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Maudsley Myths: Look, Mom: No Therapy!

August 2, 2010 Laura Collins

Family-Based Maudsley Therapy Is Not a Do-It-Yourself Approach

There is a mistaken idea out there that Maudsley treatment for eating disorders is something parents can just decide to do without professional support. While I know families who do take on the re-feeding (weight restoration) responsibilities, I think it is important to keep in mind that this is only one part of the approach, and why it works well for so many families.

Why You Need a Trained Family-Based Maudsley Therapist During Anorexia and Bulimia Treatment

A lot of parents learn about "The Maudsley Approach" and think they can just start feeding their child and monitoring meals and save the therapy visits. I think this is a mistake for a number of reasons.

  • Re-feeding is only one part of the therapy.
  • Weight restoration at home is one of the hardest things most parents will ever do and it deserves trained support.
  • Each set of parents is new to the ways patients respond to re-feeding, while trained professionals know what to expect and how to respond.
  • If things don't go well, the family needs alternatives and a trusting relationship with an eating disorder expert.
  • Patients deserve to see that their parents are working with a professional team and that Mum and Dad are trusted by them to undertake this challenging task.
  • This approach has a demonstrated high rate of success, as manualized. The rates for care done at home without that support are unknown.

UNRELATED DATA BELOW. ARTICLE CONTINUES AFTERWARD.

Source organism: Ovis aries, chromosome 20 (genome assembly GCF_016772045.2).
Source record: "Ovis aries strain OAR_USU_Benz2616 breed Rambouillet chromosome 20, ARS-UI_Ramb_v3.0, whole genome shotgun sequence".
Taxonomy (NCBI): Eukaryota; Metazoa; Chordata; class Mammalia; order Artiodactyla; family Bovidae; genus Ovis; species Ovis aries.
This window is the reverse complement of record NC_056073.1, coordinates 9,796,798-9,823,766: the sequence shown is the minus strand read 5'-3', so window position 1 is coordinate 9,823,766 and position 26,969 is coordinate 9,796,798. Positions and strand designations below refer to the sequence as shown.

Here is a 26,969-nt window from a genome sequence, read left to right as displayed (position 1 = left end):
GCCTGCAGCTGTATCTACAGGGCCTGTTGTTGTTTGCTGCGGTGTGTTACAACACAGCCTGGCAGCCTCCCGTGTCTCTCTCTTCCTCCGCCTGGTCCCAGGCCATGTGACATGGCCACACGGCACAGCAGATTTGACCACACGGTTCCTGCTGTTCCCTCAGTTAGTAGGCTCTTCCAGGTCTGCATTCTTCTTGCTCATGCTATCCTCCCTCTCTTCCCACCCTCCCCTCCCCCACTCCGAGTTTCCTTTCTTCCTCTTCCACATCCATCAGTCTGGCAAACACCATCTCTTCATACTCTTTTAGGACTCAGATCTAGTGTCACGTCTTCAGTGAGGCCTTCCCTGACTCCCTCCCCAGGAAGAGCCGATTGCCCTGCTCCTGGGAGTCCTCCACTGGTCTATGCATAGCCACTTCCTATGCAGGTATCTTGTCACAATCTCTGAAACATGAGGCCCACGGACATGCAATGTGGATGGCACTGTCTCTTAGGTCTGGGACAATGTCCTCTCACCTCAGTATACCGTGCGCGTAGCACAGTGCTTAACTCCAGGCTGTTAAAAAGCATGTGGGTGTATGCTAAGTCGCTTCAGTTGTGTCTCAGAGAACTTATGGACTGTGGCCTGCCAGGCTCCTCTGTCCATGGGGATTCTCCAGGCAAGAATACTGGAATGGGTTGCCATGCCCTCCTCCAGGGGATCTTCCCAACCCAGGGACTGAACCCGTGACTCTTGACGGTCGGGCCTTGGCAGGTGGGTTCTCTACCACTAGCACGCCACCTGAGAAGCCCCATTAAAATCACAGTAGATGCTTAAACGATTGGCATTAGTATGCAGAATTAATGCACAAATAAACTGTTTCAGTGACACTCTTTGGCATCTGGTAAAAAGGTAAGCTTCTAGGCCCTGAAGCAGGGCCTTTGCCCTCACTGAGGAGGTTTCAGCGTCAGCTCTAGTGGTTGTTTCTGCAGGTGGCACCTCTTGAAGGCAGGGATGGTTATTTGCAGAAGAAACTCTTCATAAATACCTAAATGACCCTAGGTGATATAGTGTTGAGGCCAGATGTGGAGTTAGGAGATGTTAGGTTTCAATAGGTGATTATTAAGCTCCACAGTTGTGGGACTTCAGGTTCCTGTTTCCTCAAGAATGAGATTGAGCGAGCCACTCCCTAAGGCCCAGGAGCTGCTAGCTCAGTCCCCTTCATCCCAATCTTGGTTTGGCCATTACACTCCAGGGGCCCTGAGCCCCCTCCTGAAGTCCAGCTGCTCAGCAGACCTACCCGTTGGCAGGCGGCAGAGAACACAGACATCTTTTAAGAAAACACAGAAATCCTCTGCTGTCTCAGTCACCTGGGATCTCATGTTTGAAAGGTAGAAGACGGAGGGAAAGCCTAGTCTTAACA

Family-Based Maudsley Is Not Just Weight Gain

Weight restoration and normalization of eating is a very important part of eating disorder recovery, but is rarely the only thing needed. The Maudsley treatment approach has three phases, and they are all important for the patient and the rest of the family, including siblings. The phases involve:

  1. aligning parents together against the illness (not the child) and taking over responsibility for weight gain and food normalization (important for both anorexia and bulimia)
  2. turning responsibility back to the patient
  3. finally, returning the family to age appropriate functioning and relationships

There are specific techniques involved, as well as prior training in the illness.

wandIn addition, a therapist also serves as a mental health expert who can recognize any co-morbid (other) illnesses or problems that may derail the eating disorder recovery.

I Don't Recommend It

My family could not locate any professionals trained in the Maudsley approach when we needed it, back in 2002. We ended up finding a local family therapist willing to read the literature and work with us. We also had to train our family doctor and ourselves. I don't wish that on anyone. We made mistakes and flailed horribly at times. We were lucky, but it was a great risk. Later, when our daughter struggled again, we were fortunate to find a professional Maudsley clinician to work with - it was a completely different, and successful, intervention.

It is still difficult to find eating disorder specialists trained in Family Based Maudsley, but getting easier as more people have taken formal training and there is now a certification available for therapists. I really believe parents need to seek out and secure the services of these experts: this illness deserves the best assistance we can offer our dear loved ones!

APA Reference
Collins, L. (2010, August 2). Maudsley Myths: Look, Mom: No Therapy!, HealthyPlace. Retrieved on 2021, April 16 from https://www.healthyplace.com/blogs/eatingdisorderrecovery/2010/08/maudsley-myths-look-mom-no-therapy



Author: Laura Collins

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